Patients in the U.K. will have the ability to access their own electronic medical records and a plethora of other digital healthcare applications within a year, under plans to initiate a technology revolution throughout the National Health Service.
Health Secretary Jeremy Hunt said he wants one-quarter of smartphone users, which equals about 15% of all NHS patients, to have routine access to health service advice, services and medical records via apps by the conclusion of the next financial year.
Hunt added that by 2016, all patients should be able to view their own GP electronic records online in full and also to contribute to it, either by adding personal comments or transferring data directly from wearable devices.
By 2018, that record also will include data regarding all patients’ health and care interactions, providing up-to-date, potentially life-saving information to healthcare professionals at the press of button. By 2020, Hunt said, information from the social care system also is to be added.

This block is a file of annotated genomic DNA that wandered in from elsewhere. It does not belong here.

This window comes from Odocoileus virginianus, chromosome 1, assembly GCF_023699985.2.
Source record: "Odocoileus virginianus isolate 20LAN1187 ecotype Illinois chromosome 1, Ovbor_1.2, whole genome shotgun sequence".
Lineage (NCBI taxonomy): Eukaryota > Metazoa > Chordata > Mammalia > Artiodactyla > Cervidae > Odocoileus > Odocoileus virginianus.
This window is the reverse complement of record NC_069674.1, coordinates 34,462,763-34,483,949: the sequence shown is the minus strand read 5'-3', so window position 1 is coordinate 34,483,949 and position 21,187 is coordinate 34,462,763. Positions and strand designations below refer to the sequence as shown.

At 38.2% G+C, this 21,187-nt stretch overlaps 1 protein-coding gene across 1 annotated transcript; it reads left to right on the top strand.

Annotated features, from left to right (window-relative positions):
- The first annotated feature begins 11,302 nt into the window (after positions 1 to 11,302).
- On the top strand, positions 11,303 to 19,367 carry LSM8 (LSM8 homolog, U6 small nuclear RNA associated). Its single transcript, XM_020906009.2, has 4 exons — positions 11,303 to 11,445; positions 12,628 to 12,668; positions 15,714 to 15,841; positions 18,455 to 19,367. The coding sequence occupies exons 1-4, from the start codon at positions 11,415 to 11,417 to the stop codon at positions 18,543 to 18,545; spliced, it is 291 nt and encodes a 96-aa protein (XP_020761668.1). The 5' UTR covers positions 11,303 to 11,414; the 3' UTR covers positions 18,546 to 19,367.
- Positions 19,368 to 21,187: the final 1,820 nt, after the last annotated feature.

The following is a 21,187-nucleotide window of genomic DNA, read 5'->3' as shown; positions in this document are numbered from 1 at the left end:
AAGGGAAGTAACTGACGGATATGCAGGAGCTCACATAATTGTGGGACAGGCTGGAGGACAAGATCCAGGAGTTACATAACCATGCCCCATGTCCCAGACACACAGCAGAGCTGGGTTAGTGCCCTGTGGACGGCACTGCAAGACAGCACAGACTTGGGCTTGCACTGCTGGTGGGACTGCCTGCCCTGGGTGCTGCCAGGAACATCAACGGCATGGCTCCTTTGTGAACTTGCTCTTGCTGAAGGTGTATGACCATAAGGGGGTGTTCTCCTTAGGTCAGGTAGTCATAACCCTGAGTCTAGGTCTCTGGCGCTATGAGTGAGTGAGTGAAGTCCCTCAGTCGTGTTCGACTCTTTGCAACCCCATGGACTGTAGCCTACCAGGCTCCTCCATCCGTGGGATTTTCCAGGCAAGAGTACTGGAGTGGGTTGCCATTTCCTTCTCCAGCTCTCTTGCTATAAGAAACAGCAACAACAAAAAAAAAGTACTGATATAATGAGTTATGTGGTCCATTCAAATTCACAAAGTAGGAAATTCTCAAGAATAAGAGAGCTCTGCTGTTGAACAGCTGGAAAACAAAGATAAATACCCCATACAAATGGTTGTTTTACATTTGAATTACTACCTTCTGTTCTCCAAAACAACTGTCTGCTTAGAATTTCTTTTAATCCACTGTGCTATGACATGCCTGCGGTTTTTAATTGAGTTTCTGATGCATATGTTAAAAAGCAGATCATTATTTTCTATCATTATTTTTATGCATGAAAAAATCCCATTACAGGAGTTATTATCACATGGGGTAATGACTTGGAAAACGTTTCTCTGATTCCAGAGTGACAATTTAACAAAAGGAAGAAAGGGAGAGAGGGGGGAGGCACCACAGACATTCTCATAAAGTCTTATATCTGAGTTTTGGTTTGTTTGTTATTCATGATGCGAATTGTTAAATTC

The health secretary noted that in the U.K., about 84% of the population uses the Internet and 59% uses a smartphone, but only 2% has had any digital interaction with the NHS.
Barcodes to identify patients, medicines and equipment also will be introduced throughout the NHS as part of a drive to eliminate the system’s reliance on paper and to reduce errors, while the National Information Board continues to look at the possibility of making the entire NHS estate a free Wi-Fi zone.
Privacy remains a major concern, however, and admitting that the public’s trust in the NHS to securely handle its data remains tepid, Hunt pledged there will be new measures to assure the security of confidential medical data. Those will include a review of standards of data security throughout the NHS.